In Japanese, ‘Kagi’ means key. If one had to unlock the essence of a pure life, the aptly named Kagi Maldives Spa island would be a good place to start. Designed by Japanese architect Yuji Yamazaki, the three-hectare island wellness resort in the North Male Atoll, Maldives, is quite literally an oasis.
Areef Ahmed, the resort’s Deputy General Manager, says, “I’m very satisfied with the occupancy that we have had. Even during the festive season, our occupancy was over 50-60 per cent. Since then, we have witnessed a drop as some countries started re-imposing lockdowns and going back to closing borders.”
The 50-villa boutique island resort had to delay the opening as COVID-19 dealt a severe blow and borders were closed. Recalling those times, Ahmed says, “It was a very difficult time for us, especially during the phase of building the resort. Due to COVID there was an unexpected delay in getting the equipment and materials. With borders closed in countries like China and Thailand, we had to rely on other countries and that led to a long delay in opening Kagi.”
Ahmed says that while Indians formed a chunk of their source market, they have had guests of over 50 nationalities visiting Kagi, with Russian tourists coming a close second. “Before the lockdown, we also received a lot of British tourists during the festive season as well as from the United States and the Arab market.”
An aerial shot of Baani Spa
Talking about the profile of Indian guests, Nadine Kruger, Assistant Director of Sales & Marketing at the resort, informs, “Since we opened, Kagi has been exposed to many Indian partners who actively sell Maldives in their portfolios. Kagi receives a lot of attention and demand from the entry luxury level Indian clients.” Kruger agrees that occupancy isn’t at their desired level at the moment because of COVID and associated restrictions, but adds, “Occupancy may not be the way we want it to be, but despite COVID, we are very happy with the number of guests we have welcomed so far.”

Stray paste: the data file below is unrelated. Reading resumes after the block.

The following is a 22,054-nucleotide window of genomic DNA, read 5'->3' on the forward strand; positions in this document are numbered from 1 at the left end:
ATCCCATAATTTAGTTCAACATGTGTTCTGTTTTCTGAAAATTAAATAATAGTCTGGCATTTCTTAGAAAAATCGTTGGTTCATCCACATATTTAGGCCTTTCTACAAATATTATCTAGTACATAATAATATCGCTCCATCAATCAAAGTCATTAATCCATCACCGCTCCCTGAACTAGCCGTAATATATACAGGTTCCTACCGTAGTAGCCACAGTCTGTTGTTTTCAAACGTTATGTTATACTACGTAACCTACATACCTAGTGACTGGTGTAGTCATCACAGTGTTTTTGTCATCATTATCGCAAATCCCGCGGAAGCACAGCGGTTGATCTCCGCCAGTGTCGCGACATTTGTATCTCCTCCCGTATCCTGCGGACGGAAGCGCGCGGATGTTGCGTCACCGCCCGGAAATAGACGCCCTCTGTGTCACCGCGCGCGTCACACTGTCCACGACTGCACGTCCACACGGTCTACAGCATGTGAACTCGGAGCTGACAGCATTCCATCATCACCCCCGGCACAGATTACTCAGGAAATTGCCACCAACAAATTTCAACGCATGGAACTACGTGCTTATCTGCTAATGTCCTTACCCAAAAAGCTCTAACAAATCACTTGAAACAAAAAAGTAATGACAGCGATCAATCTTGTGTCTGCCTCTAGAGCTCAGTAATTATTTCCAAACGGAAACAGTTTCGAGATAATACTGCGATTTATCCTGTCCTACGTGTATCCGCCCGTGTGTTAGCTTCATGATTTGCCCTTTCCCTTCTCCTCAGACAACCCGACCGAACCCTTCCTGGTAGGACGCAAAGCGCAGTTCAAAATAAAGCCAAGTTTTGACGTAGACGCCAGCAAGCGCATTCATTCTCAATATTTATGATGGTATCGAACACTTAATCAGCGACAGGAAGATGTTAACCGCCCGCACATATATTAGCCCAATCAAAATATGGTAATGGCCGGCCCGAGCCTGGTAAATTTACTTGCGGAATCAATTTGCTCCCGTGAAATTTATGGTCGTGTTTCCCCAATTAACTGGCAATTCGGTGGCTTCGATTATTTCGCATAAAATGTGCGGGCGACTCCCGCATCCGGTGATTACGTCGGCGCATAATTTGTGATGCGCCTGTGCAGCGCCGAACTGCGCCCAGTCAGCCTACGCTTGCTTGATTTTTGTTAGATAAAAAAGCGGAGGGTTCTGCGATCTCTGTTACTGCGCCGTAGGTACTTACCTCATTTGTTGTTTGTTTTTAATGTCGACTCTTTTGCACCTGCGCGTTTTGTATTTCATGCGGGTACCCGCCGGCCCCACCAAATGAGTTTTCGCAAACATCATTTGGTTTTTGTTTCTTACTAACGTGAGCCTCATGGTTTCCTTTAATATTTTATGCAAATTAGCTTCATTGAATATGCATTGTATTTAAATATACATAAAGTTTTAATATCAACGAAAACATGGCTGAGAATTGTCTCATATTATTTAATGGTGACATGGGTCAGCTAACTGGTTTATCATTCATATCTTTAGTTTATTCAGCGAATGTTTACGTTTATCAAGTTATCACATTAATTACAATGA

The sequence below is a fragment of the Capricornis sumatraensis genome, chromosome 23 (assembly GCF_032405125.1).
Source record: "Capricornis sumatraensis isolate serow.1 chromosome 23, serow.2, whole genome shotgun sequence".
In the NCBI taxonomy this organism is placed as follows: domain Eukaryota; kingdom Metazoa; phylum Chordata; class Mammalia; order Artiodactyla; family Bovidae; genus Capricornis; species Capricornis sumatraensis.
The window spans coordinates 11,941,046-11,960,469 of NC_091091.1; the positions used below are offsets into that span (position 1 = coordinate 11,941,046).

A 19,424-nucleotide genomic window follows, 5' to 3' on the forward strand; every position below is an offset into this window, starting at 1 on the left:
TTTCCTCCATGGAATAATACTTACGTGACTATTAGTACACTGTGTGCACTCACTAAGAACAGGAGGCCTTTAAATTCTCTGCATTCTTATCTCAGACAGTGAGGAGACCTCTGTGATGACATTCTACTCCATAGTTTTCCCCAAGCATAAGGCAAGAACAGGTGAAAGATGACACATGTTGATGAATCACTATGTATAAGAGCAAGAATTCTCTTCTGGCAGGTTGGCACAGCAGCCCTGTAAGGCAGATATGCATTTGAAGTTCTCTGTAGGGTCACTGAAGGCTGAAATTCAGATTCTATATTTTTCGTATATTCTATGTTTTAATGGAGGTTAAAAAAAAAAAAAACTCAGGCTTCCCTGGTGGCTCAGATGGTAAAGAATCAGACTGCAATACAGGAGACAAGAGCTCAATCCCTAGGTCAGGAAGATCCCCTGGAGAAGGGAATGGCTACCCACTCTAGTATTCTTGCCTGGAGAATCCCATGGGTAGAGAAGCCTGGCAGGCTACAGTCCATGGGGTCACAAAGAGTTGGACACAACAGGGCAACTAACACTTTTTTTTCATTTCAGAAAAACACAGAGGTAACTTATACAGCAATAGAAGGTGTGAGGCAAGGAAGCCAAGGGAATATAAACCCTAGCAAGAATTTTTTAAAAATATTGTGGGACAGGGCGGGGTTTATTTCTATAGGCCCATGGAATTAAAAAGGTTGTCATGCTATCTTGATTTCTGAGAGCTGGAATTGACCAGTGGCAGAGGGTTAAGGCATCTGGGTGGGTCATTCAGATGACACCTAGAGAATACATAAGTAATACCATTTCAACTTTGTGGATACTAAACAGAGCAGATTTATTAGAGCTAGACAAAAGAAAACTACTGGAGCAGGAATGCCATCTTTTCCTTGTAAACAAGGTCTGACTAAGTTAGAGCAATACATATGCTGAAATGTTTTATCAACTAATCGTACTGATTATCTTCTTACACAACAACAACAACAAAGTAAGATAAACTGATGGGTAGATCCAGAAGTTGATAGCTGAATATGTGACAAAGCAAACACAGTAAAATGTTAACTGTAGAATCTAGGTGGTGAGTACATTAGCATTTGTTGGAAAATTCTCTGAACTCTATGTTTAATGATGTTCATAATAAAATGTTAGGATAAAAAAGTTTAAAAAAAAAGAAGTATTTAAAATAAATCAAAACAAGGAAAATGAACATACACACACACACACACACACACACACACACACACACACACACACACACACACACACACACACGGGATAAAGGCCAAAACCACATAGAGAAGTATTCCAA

One of Kagi’s main highlights is of course the wellness retreat for which the resort has a signature building called the Baani Spa – a first-of-its-kind spa in this part of the world. The influence of the ocean is pronounced, as Baani in the local language means ‘ocean swell’, reminding one of the rhythm of life. “The symbolic meaning of Baani is a personal journey to healthy and joyful living. Our service menu has been crafted to deliver an authentic, personalized, outcome-focused wellness programme which promises to take you on the Baani Journey to Release, Restore and Regain. The spa provides a 360-degree wellness experience and promises a holistic retreat for body, mind, and soul,” says Ahmed. The spa comes equipped with treatment rooms, saunas, a salon, lounge and wellness boutique, and adding to its charms is a highly recommended sound-healing studio.
The reception at Kagi Maldives Spa Island
The resort was planned pre-COVID, but had to open its doors when the pandemic had already reset rules around free interaction. Naturally, the management had a lot of thinking and recalibration to do. As Kruger says, “Kagi was designed with the concept of socialization among guests and staff as a fundamental part of the wellbeing of each guest. Architecturally, Kagi offers two hubs on the island – the spa complex to the south and the restaurant complex to the west. These public buildings are designed to provide guests with ample free space and encourage not only socialization without crowding, but also privacy without isolation. Therefore, Kagi presents the ideal space for safe social interaction and privacy. All the villas have their own private plunge pool where guests can spend their days without being exposed to public areas, should they wish. The resort has a well-established post-COVID safety guideline in place.”
With wellness in short supply these days, this serene oasis could offer a holistic route to reset and recharge.